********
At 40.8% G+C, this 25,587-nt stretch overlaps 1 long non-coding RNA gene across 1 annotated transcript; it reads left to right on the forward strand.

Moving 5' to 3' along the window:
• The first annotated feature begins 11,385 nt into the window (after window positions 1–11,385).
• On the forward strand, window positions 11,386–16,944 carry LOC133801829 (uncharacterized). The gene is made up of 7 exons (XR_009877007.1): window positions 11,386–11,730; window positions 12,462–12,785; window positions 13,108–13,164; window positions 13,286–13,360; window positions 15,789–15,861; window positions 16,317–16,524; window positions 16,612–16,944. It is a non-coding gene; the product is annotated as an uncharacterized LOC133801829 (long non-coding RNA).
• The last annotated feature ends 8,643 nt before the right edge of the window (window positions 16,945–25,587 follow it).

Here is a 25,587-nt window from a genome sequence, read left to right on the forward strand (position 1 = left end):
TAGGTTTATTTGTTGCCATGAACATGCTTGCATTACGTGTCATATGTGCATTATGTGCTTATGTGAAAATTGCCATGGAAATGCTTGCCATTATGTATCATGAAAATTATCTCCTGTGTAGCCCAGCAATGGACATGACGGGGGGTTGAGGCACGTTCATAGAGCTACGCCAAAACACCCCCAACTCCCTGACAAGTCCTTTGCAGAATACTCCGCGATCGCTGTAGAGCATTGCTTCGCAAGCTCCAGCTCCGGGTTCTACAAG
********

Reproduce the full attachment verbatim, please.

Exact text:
At 40.8% G+C, this 25,587-nt stretch overlaps 1 long non-coding RNA gene across 1 annotated transcript; it reads left to right on the forward strand.

Moving 5' to 3' along the window:
• The first annotated feature begins 11,385 nt into the window (after window positions 1–11,385).
• On the forward strand, window positions 11,386–16,944 carry LOC133801829 (uncharacterized). The gene is made up of 7 exons (XR_009877007.1): window positions 11,386–11,730; window positions 12,462–12,785; window positions 13,108–13,164; window positions 13,286–13,360; window positions 15,789–15,861; window positions 16,317–16,524; window positions 16,612–16,944. It is a non-coding gene; the product is annotated as an uncharacterized LOC133801829 (long non-coding RNA).
• The last annotated feature ends 8,643 nt before the right edge of the window (window positions 16,945–25,587 follow it).

Here is a 25,587-nt window from a genome sequence, read left to right on the forward strand (position 1 = left end):
TAGGTTTATTTGTTGCCATGAACATGCTTGCATTACGTGTCATATGTGCATTATGTGCTTATGTGAAAATTGCCATGGAAATGCTTGCCATTATGTATCATGAAAATTATCTCCTGTGTAGCCCAGCAATGGACATGACGGGGGGTTGAGGCACGTTCATAGAGCTACGCCAAAACACCCCCAACTCCCTGACAAGTCCTTTGCAGAATACTCCGCGATCGCTGTAGAGCATTGCTTCGCAAGCTCCAGCTCCGGGTTCTACAAG